When they have cut up all of the yarn, they will realize they need more spaghetti and ask you to get them some more yarn.
When they have access to the yarn, they will be empowered by knowing they are trusted to choose and cut the yarn themselves.  The cutting of the yarn will become the focus for some.


As they add more spaghetti to the mix, they are going to play and play and play...cutting more yarn, mixing it in and building scenarios.  They will be working together towards a common goal and practicing how to compromise as different ideas are offered.
The spaghetti play continues into the following day...when new ideas emerge.

When new ideas emerge, the sensory table needs to be cleaned out (the new idea was:  "let's put the spaghetti in the sensory table!")

When the sensory table gets cleaned out and  they put the spaghetti in, they realize they need lots more spaghetti to fill this large space.  This gives them an opportunity to ask for what they need.
After asking for what they need, and adding more spaghetti, the teacher also adds in some spools of ribbon just for fun.
The spools of ribbon create a moment of curiosity that is immediately explored.

Upon exploration of the ribbon, they decide to unravel it to see how long it is.  When it stretches almost all the way across the room they.....
...are amazed by the length of the ribbon and soon others follow their lead.

They discover that some ribbons are very short.

While others are very long.. maybe even longer than the first one.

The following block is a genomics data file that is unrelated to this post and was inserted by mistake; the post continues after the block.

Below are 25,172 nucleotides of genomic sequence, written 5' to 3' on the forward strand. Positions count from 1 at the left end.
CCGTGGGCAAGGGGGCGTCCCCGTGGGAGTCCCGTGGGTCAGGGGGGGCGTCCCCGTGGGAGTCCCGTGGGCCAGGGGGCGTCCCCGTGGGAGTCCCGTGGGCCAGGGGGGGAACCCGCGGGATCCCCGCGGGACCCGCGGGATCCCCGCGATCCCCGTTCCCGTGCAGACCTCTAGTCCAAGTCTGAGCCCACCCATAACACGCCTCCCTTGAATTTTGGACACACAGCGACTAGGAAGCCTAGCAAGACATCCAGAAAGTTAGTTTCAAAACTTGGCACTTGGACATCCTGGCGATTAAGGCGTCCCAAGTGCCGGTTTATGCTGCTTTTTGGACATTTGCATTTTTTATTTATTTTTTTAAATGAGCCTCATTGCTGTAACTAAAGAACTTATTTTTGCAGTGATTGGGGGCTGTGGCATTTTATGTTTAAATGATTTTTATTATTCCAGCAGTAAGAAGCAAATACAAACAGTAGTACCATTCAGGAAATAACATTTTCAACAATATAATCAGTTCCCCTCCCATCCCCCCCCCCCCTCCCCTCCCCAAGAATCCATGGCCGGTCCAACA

When they pull the ribbon, they will discover that it follows them where ever they go..but they constantly test the theory by turning around frequently just to see if the ribbon is still there.

When all the ribbons are stretched out on the floor, and all have been compared by length, color and width. A complete accident happens and they discover that if they jump with the ribbon in their hand, the whole long piece of ribbon will jump with them.  This is a completely fascinating moment.
Meanwhile, another child grabs the odd-shaped PVC pipe that has been removed from the sensory table in order to make room for the spaghetti and uses it as an addition to the raingutter ramp he has built.
They discover that this is crazy fun as the ball doesn't always come out the same hole.

When a game is super fun, they are going to continue to play it, and maybe even make some changes to it.

When they add four balls they learn that not all the balls will make it into the tunnel.

When all the balls do not go into the tunnel, it gives them a reason to fix things a bit and see if they can solve the problem.  After tinkering with it and trying and failing and trying, they determine that the game works the best with one or two balls...but not four!